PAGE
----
We all have something to give. By giving, we show that we are responsible for those less fortunate in our communities and, more broadly, in the world. We can give financially, starting as small as a child setting aside a small part of his or her allowance. Or we can give by volunteering our time. Especially when we feel things are missing in our own lives, helping others can help us realize how we are blessed in different ways.
In this week’s Torah portion, Va-Yetze, Jacob promises to give a tenth of everything he receives. At this point, he has nothing. He has just run away from home and left everything behind. Having no idea what is before him, he makes this promise. If he remains poor, a tenth would be a small gift, but a dear sacrifice. If he grows wealthy, a tenth would be a much larger gift, but perhaps easier to part with. Jacob makes this promise: whatever comes his way, he will give a tenth of it.
Giving to those less fortunate than ourselves can help us recognize the great blessings in our lives. It reminds us that we cannot take full credit for the richness we receive. Just as Jacob did not know what was before him, we do not know what the future will bring for us. But, like Jacob, we should not wait for a better day to help others; we should commit to help today – and every day.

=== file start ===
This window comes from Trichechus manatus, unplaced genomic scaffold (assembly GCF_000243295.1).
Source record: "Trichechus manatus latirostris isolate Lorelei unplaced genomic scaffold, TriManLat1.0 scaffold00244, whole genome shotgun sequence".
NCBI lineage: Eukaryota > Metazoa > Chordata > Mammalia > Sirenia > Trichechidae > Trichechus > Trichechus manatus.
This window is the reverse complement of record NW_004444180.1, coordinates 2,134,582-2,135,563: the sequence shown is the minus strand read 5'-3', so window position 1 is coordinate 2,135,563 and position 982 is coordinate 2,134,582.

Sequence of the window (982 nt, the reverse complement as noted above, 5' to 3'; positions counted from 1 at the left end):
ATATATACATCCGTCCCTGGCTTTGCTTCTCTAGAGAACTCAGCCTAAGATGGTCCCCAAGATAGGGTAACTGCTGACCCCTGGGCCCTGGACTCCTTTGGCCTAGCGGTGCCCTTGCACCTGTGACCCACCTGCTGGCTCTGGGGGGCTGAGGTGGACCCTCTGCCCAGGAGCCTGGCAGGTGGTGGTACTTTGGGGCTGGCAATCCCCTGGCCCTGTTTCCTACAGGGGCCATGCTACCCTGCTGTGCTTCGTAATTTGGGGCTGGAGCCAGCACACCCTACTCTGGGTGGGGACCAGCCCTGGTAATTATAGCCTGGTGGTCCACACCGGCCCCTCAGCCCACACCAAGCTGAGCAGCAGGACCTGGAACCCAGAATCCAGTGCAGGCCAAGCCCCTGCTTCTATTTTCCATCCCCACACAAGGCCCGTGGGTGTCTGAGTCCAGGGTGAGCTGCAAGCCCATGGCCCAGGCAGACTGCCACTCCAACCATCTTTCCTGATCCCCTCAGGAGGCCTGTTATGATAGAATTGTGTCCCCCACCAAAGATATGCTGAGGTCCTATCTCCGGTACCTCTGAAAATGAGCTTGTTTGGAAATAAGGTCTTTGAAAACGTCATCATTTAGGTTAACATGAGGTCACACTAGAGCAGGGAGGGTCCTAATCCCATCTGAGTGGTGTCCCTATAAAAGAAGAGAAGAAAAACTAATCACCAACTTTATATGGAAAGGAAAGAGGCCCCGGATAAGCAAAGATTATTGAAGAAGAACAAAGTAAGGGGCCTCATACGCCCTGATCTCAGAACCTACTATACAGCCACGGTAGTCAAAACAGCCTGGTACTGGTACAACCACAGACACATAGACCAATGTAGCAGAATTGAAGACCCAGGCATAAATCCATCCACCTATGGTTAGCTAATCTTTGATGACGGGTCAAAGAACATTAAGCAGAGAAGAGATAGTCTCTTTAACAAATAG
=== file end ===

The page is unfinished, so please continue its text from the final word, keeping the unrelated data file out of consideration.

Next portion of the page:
TALK TO YOUR KIDS about ways your family is able to help others.
CONNECT TO THEIR LIVES:
- In what ways do you feel blessed?
- Who in your community needs your help? Who in the broader global community?
- How does it feel to give to those less fortunate than you when you don’t feel that you have a lot to give?
- Does giving of our time bring a different kind of satisfaction from giving money or objects?
By Rabbi Judith Greenberg
Values & Ethics—Through a Jewish Lens is created by Fred and Joyce Claar to bring the wisdom of Judaism into family discussions.